Anyways, after the lunch, we then got back to the car at 1:10pm. We pretty much exhausted our four hours of street parking, and now it was time to head on to Pfeiffer Beach. Tahia was really looking forward to it, and she wouldn’t stop asking us (more like demanding) that we go to the beach.
We had built up her expectations for Pfeiffer Beach and hopefully it would deliver – especially considering that we would have to drive nearly 90 minutes to the south to even get there.
The drive was beautiful but slow thanks to slow drivers who refused to use pullouts. I guess that was something to deal with on a day as busy as today (Spring Break and apparently Good Friday as well!). And so it wouldn’t be until we found the easy-to-miss Sycamore Canyon Road, which was a sharp turn (as we were headed south) right off the Hwy 1 not far from the Pfeiffer State Park.
Just as we turned onto the road, we had to wait behind a couple of cars as someone was there doing traffic control. Clearly, the parking situation was full, but it turned out that we wouldn’t have to wait too long since they had let us through after barely five minutes. We were about to claim one of three spots that had just freed up.
The drive was on a narrow 1.5-lane road that was pretty bumpy but still mostly paved. It was nothing compared to the even narrower roads that we were used to dealing with in Europe. But since we were driving our own car (instead of renting one this time around), I was a little less aggressive with the turns and the margins as well as being generous in letting cars going in the other direction pass by before proceeding.
Finally at around 2:30pm, we would make it to the closest car park for Pfeiffer Beach where we claimed one of two spots. There was an employee directing traffic there so it seemed like they had the parking situation and traffic situation under control despite how busy it was apparently.
The cost to park was $10 which was pretty pricey. But I guess since we had a four-year-old in tow eager to play on the beach, we didn’t want to spend more time than necessary on walking the Sycamore Canyon Road. That said, we did notice quite a few people who didn’t wish to pay the $10 and park on some large pullouts on Hwy 1 before walking all the way to the beach.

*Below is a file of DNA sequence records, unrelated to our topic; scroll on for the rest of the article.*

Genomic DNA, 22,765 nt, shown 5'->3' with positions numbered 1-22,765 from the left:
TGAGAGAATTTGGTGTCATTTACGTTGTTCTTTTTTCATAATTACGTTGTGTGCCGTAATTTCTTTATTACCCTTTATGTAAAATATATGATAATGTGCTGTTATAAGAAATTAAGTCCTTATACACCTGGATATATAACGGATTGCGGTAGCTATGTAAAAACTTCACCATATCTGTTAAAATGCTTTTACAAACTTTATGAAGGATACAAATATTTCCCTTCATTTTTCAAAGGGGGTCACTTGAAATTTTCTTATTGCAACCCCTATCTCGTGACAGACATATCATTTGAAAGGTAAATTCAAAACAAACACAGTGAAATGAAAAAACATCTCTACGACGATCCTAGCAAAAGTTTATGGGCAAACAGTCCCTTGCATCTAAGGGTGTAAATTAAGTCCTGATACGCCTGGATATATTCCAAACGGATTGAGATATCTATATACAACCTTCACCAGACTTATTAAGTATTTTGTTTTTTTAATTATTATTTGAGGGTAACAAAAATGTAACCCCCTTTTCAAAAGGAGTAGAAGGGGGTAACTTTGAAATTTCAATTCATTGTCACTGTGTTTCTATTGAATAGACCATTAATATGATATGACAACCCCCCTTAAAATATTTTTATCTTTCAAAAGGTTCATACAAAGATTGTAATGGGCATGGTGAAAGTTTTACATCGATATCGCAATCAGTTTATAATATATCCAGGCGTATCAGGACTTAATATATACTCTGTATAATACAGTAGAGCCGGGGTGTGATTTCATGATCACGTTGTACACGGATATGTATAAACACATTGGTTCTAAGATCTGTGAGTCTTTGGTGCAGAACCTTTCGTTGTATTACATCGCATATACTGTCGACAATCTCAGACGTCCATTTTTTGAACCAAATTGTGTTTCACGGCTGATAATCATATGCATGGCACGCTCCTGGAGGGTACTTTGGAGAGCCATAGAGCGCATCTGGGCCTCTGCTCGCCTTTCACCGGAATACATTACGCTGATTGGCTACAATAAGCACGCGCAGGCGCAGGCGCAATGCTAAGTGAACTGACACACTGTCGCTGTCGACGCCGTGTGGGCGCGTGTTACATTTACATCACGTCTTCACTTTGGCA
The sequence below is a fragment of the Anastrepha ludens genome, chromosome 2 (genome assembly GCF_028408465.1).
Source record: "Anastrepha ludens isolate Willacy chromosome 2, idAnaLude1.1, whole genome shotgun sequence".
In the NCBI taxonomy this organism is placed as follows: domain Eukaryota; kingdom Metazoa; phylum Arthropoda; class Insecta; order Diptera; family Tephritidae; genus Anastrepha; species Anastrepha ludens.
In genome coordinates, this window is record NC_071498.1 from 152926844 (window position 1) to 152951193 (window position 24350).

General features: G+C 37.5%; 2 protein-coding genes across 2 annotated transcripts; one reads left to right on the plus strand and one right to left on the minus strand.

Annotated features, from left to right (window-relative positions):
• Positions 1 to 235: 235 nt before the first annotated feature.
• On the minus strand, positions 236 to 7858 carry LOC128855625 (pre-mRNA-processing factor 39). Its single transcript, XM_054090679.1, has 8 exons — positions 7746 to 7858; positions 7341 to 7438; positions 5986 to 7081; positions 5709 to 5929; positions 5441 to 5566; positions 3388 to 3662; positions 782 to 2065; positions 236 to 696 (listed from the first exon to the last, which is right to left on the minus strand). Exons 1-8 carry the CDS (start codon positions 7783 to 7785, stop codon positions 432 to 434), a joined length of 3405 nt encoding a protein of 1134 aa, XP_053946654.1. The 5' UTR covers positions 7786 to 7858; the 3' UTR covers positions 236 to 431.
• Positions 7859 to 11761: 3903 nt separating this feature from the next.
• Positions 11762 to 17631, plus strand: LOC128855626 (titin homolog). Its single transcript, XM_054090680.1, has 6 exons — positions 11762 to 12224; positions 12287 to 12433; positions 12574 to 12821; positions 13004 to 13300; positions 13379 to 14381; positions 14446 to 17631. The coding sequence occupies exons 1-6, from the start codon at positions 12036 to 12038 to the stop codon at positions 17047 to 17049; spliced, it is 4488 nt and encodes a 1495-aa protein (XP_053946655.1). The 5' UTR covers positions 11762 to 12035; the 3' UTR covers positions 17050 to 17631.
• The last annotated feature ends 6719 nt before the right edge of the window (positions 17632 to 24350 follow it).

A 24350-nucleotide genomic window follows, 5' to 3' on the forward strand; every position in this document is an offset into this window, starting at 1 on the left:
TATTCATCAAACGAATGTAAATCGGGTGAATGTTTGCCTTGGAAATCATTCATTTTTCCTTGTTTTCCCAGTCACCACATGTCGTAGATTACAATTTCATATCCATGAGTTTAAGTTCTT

It was only a couple of minutes walk through a shaded riparian habitat and grove of wind-bent trees before finally showing up on the fine sand. It was quite bright and it was also a little bit windy. Still, Tahia wasted no time finding a spot by the freshwater stream, which allowed her to make her attempt at building sand castles or play with the sand toys that we had brought.
Immediately as I looked towards the ocean, I could see there was a large sea rock with what looked like a pair of small arches. There was enough of a high tide so that it would require some degree of climbing to get up to the arches, and I could see immediately on the other side of them that the waves were crashing and splashing. Since I was looking almost directly against the high mid-afternoon sun, the photos were suffering from sun glare as well as high contrast.
As I walked further along the beach, I started to get stung by sands kicked up by the sporadic gusts of wind. It didn’t take long before I started to notice an even more impressive sea arch on another sea rock. This time, the arch had more of a rectangular shape and there was no way the tides would let me get close to the arch. In fact, sometimes the waves were high enough to essentially fill up the span of the arch with whitewater.
And again, the lighting conditions didn’t do me any favors in terms of taking that nice shot of the scene, and I could see why photo buffs would want to wait until near sunset to take their shots (especially in those rare times of the year when the rays from the setting sun would shine through the arch).
Beyond the arch, I kept going along the sandy beach just to see what else was there. And the further I went, the more I was getting stung by high velocity sands kicked up and hitting my arms and neck. My hat also had a tendency of blowing off my head with the strap wrapping around me neck so the hat wouldn’t completely fly away.
It was pretty impressive. Even as I looked back towards the rocks and the reddish cliffs contrasting the cloudless blue skies, the purple sand complemented all those colors and made for decent photos.